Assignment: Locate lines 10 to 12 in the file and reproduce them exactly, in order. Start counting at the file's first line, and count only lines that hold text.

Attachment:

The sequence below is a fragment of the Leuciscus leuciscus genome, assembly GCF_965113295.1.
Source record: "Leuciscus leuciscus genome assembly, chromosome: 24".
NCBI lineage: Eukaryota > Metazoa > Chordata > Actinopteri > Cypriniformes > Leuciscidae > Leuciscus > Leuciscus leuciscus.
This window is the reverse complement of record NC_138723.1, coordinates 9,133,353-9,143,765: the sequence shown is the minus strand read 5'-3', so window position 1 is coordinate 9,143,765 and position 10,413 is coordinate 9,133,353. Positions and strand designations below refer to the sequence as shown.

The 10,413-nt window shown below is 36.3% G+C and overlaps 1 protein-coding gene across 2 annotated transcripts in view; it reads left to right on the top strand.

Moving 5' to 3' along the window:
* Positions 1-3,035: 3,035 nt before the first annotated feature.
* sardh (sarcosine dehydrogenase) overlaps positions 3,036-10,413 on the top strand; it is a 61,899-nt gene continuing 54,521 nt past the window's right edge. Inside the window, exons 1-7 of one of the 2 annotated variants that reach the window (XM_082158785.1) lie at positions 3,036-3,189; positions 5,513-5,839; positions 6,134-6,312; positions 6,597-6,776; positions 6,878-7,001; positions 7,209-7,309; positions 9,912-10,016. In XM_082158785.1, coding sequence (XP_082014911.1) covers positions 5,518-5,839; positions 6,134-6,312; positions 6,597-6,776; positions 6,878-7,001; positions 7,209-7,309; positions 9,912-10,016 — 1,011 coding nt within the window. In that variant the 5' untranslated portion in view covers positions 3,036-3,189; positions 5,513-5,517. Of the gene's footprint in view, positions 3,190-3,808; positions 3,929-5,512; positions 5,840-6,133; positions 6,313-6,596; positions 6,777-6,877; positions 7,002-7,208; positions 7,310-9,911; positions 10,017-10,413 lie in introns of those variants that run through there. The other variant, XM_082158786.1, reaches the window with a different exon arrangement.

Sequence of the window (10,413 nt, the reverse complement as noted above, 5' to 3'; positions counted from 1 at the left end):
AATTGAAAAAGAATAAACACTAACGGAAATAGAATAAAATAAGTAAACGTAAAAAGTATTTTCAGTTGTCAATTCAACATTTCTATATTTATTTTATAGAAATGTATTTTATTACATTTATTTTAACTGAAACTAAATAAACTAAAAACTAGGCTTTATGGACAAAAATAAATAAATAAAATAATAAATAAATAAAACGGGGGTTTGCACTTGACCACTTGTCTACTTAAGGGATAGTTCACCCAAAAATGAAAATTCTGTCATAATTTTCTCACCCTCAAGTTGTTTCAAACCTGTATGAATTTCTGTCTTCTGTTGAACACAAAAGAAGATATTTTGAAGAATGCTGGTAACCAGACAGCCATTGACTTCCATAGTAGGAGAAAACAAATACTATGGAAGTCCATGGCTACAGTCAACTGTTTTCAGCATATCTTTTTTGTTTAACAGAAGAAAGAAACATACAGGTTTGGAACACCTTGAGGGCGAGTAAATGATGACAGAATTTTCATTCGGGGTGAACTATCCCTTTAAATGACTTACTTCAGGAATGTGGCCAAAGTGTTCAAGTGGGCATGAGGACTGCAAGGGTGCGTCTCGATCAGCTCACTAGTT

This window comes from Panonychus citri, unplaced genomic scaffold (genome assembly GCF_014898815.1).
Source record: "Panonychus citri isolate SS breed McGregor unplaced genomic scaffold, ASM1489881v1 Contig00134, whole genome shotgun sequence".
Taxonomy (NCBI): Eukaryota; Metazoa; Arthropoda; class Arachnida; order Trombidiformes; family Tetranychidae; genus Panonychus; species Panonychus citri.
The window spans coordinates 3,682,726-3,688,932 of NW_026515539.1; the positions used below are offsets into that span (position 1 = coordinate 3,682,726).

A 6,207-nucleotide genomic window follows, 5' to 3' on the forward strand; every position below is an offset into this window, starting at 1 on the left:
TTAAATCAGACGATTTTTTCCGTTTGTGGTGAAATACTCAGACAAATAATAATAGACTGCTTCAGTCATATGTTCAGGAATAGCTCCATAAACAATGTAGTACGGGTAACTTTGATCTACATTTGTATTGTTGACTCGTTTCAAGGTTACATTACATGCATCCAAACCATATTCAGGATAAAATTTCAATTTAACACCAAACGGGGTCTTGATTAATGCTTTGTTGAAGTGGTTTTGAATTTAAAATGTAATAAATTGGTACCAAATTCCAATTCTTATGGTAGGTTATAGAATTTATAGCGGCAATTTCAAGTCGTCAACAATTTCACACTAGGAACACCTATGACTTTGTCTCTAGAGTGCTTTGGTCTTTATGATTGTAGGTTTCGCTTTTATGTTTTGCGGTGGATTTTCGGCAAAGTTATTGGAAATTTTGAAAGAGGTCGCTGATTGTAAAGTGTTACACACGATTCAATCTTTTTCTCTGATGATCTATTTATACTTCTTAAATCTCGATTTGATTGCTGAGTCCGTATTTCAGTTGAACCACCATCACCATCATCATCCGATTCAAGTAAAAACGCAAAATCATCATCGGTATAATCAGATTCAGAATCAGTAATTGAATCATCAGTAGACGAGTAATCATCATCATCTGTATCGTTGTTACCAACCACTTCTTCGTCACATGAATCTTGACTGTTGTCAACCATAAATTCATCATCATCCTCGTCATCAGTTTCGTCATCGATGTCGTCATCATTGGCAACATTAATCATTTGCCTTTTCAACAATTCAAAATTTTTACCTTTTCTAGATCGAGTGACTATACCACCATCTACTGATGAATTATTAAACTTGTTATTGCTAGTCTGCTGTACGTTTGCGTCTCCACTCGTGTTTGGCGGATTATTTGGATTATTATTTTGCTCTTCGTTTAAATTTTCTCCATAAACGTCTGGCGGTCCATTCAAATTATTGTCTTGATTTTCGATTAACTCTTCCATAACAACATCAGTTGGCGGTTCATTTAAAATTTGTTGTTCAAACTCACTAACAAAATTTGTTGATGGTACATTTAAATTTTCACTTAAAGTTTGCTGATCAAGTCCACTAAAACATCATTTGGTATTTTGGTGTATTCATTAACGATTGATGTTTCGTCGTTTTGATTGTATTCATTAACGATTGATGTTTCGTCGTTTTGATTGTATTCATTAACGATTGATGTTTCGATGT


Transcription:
AATTGAAAAAGAATAAACACTAACGGAAATAGAATAAAATAAGTAAACGTAAAAAGTATTTTCAGTTGTCAATTCAACATTTCTATATTTATTTTATAGAAATGTATTTTATTACATTTATTTTAACTGAAACTAAATAAACTAAAAACTAGGCTTTATGGACAAAAATAAATAAATAAAATAATAAATAAATAAAACGGGGGTTTGCACTTGACCACTTGTCTACTTAAGGGATAGTTCACCCAAAAATGAAAATTCTGTCATAATTTTCTCACCCTCAAGTTGTTTCAAACCTGTATGAATTTCTGTCTTCTGTTGAACACAAAAGAAGATATTTTGAAGAATGCTGGTAACCAGACAGCCATTGACTTCCATAGTAGGAGAAAACAAATACTATGGAAGTCCATGGCTACAGTCAACTGTTTTCAGCATATCTTTTTTGTTTAACAGAAGAAAGAAACATACAGGTTTGGAACACCTTGAGGGCGAGTAAATGATGACAGAATTTTCATTCGGGGTGAACTATCCCTTTAAATGACTTACTTCAGGAATGTGGCCAAAGTGTTCAAGTGGGCATGAGGACTGCAAGGGTGCGTCTCGATCAGCTCACTAGTT

This window comes from Panonychus citri, unplaced genomic scaffold (genome assembly GCF_014898815.1).
Source record: "Panonychus citri isolate SS breed McGregor unplaced genomic scaffold, ASM1489881v1 Contig00134, whole genome shotgun sequence".